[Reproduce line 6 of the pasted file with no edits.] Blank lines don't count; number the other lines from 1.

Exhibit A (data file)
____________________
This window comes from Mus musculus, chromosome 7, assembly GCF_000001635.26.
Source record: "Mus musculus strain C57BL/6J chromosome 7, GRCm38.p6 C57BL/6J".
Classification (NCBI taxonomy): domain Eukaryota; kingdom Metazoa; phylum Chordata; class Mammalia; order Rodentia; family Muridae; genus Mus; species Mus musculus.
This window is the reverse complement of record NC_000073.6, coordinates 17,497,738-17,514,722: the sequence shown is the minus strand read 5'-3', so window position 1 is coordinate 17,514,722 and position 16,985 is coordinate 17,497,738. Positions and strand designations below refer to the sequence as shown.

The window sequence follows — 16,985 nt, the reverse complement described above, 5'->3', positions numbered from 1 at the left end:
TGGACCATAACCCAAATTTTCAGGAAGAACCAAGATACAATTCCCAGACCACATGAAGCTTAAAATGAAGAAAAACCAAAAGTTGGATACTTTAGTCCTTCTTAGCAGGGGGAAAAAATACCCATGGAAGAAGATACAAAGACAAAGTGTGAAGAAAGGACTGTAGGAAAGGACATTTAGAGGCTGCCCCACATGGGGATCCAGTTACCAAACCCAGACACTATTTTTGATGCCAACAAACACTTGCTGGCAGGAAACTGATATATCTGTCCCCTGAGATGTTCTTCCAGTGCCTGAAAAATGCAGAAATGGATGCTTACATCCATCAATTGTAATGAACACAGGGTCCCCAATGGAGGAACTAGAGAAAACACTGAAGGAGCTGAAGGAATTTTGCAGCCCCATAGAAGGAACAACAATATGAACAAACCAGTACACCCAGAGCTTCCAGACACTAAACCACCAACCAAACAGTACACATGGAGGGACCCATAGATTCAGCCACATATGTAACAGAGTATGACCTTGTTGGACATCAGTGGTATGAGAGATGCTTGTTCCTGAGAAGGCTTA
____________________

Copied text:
TGGACCATAACCCAAATTTTCAGGAAGAACCAAGATACAATTCCCAGACCACATGAAGCTTAAAATGAAGAAAAACCAAAAGTTGGATACTTTAGTCCTTCTTAGCAGGGGGAAAAAATACCCATGGAAGAAGATACAAAGACAAAGTGTGAAGAAAGGACTGTAGGAAAGGACATTTAGAGGCTGCCCCACATGGGGATCCAGTTACCAAACCCAGACACTATTTTTGATGCCAACAAACACTTGCTGGCAGGAAACTGATATATCTGTCCCCTGAGATGTTCTTCCAGTGCCTGAAAAATGCAGAAATGGATGCTTACATCCATCAATTGTAATGAACACAGGGTCCCCAATGGAGGAACTAGAGAAAACACTGAAGGAGCTGAAGGAATTTTGCAGCCCCATAGAAGGAACAACAATATGAACAAACCAGTACACCCAGAGCTTCCAGACACTAAACCACCAACCAAACAGTACACATGGAGGGACCCATAGATTCAGCCACATATGTAACAGAGTATGACCTTGTTGGACATCAGTGGTATGAGAGATGCTTGTTCCTGAGAAGGCTTA